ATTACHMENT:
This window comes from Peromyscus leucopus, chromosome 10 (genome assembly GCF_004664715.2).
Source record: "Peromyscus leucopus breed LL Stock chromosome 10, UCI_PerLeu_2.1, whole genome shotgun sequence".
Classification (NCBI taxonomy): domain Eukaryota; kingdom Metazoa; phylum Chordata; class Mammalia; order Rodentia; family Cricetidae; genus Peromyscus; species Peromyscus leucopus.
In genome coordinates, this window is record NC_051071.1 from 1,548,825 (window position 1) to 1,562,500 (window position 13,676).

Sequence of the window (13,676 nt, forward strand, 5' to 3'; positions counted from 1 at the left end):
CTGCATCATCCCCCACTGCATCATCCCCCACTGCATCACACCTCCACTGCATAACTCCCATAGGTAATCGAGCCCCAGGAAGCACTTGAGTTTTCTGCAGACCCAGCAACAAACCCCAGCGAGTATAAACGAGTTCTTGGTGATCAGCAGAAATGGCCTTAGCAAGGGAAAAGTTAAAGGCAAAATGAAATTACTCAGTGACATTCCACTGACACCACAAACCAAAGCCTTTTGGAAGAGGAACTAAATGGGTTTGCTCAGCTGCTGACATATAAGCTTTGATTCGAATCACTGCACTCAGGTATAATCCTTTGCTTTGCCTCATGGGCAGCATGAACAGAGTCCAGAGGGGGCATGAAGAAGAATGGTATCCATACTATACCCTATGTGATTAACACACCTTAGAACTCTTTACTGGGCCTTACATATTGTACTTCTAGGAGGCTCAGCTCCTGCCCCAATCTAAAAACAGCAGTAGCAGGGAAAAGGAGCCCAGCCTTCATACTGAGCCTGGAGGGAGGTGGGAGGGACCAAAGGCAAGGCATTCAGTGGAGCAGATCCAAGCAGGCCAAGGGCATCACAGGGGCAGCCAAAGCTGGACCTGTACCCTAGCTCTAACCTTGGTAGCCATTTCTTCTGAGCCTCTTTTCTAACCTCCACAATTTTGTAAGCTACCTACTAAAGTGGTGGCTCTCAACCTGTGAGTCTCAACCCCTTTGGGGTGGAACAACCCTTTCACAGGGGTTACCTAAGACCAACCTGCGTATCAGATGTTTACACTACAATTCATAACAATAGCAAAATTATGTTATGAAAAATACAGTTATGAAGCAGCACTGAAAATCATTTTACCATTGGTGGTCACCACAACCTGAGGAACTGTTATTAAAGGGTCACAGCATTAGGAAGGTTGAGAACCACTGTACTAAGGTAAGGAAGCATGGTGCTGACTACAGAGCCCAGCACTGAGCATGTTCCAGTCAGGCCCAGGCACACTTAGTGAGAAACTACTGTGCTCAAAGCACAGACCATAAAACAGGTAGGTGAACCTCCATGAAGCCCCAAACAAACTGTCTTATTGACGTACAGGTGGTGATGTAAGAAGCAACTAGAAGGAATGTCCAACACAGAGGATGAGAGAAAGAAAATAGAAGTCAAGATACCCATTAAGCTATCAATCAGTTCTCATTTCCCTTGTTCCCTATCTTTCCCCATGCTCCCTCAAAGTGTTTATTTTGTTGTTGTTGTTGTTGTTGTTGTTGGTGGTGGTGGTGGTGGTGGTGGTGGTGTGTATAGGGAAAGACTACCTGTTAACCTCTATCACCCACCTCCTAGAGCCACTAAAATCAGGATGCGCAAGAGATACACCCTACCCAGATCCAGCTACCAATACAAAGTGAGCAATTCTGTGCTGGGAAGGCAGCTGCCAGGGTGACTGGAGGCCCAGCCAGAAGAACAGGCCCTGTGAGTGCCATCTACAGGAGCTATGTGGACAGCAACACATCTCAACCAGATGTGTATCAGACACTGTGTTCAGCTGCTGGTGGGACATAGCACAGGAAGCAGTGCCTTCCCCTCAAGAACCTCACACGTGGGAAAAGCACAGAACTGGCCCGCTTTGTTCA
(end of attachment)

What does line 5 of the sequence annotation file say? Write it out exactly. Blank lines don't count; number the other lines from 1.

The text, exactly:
Sequence of the window (13,676 nt, forward strand, 5' to 3'; positions counted from 1 at the left end):